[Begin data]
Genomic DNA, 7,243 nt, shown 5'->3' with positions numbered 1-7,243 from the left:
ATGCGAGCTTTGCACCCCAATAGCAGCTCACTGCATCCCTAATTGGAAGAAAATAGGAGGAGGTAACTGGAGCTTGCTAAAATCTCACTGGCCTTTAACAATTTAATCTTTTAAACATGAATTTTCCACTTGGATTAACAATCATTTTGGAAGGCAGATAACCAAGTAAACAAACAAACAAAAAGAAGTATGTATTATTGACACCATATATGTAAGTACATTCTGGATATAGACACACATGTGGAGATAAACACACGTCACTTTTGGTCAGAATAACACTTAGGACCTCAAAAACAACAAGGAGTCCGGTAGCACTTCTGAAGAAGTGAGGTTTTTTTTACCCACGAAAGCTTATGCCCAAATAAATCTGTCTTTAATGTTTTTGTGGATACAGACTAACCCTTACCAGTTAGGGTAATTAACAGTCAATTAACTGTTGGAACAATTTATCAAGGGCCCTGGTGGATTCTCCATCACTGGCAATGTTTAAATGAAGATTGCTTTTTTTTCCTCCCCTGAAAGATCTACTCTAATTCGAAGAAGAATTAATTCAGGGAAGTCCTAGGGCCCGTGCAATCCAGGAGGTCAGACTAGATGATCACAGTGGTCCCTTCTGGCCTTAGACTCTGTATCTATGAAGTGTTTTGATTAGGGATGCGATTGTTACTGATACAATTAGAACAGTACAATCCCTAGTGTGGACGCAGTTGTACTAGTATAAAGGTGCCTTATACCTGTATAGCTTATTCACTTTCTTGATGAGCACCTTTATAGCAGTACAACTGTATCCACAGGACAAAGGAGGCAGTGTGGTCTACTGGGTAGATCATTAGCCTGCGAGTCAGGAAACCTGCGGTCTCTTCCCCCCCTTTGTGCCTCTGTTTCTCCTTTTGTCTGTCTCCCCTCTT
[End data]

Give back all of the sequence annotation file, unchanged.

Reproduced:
Genomic DNA, 7,243 nt, shown 5'->3' with positions numbered 1-7,243 from the left:
ATGCGAGCTTTGCACCCCAATAGCAGCTCACTGCATCCCTAATTGGAAGAAAATAGGAGGAGGTAACTGGAGCTTGCTAAAATCTCACTGGCCTTTAACAATTTAATCTTTTAAACATGAATTTTCCACTTGGATTAACAATCATTTTGGAAGGCAGATAACCAAGTAAACAAACAAACAAAAAGAAGTATGTATTATTGACACCATATATGTAAGTACATTCTGGATATAGACACACATGTGGAGATAAACACACGTCACTTTTGGTCAGAATAACACTTAGGACCTCAAAAACAACAAGGAGTCCGGTAGCACTTCTGAAGAAGTGAGGTTTTTTTTACCCACGAAAGCTTATGCCCAAATAAATCTGTCTTTAATGTTTTTGTGGATACAGACTAACCCTTACCAGTTAGGGTAATTAACAGTCAATTAACTGTTGGAACAATTTATCAAGGGCCCTGGTGGATTCTCCATCACTGGCAATGTTTAAATGAAGATTGCTTTTTTTTCCTCCCCTGAAAGATCTACTCTAATTCGAAGAAGAATTAATTCAGGGAAGTCCTAGGGCCCGTGCAATCCAGGAGGTCAGACTAGATGATCACAGTGGTCCCTTCTGGCCTTAGACTCTGTATCTATGAAGTGTTTTGATTAGGGATGCGATTGTTACTGATACAATTAGAACAGTACAATCCCTAGTGTGGACGCAGTTGTACTAGTATAAAGGTGCCTTATACCTGTATAGCTTATTCACTTTCTTGATGAGCACCTTTATAGCAGTACAACTGTATCCACAGGACAAAGGAGGCAGTGTGGTCTACTGGGTAGATCATTAGCCTGCGAGTCAGGAAACCTGCGGTCTCTTCCCCCCCTTTGTGCCTCTGTTTCTCCTTTTGTCTGTCTCCCCTCTT